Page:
Dollar Strengthens as Yellen May Signal Higher RatesAndrea Wong and Anchalee Worrachate
The dollar rose against most of its major peers before testimony from Federal Reserve Chair Janet Yellen that may provide details on a path to higher U.S. interest rates.
The Bloomberg Dollar Spot Index climbed after Richmond Fed President Jeffrey Lacker was cited by Market News International as saying the central bank may raise rates in June, even if it doesn’t first remove a reference to being “patient” about increases from its policy statements. The U.S. currency has strengthened since the Fed published minutes of its January meeting on Feb. 18 as traders disregarded their assertion that the central bank is willing to keep borrowing costs low for longer.
“Yellen’s the focus,” Vassili Serebriakov, a New York-based foreign-exchange strategist at BNP Paribas SA, said in a phone interview. The market will monitor “how she sees the risk of lower inflation with the strong dollar on one hand and a strong labor market on the other,” he said.
Bloomberg’s gauge of the dollar versus its 10 major counterparts rose 0.2 percent to 1,171.60 as of 8:31 a.m. Tuesday in New York. The index touched 1,175.99 on Feb. 11, the highest level since Bloomberg began gathering the data in 2004.
The dollar climbed 0.6 percent to 119.54 yen and was little changed at $1.1328 per euro. The single currency remained steady after the European Commission said it had reviewed Greece’s reform proposals and found them “sufficiently comprehensive” to work toward a conclusion of the country’s current bailout program.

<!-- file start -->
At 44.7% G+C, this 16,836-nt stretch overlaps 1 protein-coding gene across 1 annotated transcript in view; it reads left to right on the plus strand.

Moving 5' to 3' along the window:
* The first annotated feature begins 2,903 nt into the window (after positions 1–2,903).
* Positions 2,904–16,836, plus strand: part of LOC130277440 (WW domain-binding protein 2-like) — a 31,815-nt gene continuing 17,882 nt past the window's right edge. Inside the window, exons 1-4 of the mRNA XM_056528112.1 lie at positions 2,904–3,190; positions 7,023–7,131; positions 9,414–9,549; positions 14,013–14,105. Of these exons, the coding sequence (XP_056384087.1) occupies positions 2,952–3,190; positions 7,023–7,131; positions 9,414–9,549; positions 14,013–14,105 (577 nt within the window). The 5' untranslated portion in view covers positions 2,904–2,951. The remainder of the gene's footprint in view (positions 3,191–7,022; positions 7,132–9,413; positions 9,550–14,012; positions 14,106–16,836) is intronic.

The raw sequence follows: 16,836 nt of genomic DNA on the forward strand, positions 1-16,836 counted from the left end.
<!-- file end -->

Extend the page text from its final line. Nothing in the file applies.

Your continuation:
Yellen is scheduled to testify in the Senate on Tuesday and in the House of Representatives the following day. She’ll probably provide an update on the central bank’s view after policy makers signaled at their Jan. 27-28 meeting that they’re willing to keep interest rates lower for longer given risks to the economy.
The January policy meeting was held before a report on Feb. 6 that showed U.S. payrolls rose more in January than economists forecast, capping the strongest three months of jobs growth in 17 years and delivering the biggest wage increase since 2008.
“The dollar is likely to remain supported beyond Yellen’s speech,” said Ian Stannard, European head of currency strategy at Morgan Stanley in London. “The fact that the dollar has remained strong despite dovish minutes suggests that the dollar is being driven by other factors such as growth differentials.”
Stannard said the dollar is likely to strengthen more should traders interpret Yellen’s comments as hawkish.
The dollar was the best performer among 10 developed-nation peers in the past 12 months, gaining 16.5 percent against the basket of currencies, according to Bloomberg Correlation-Weighted Indexes. The euro dropped 6 percent and the yen declined 1.9 percent.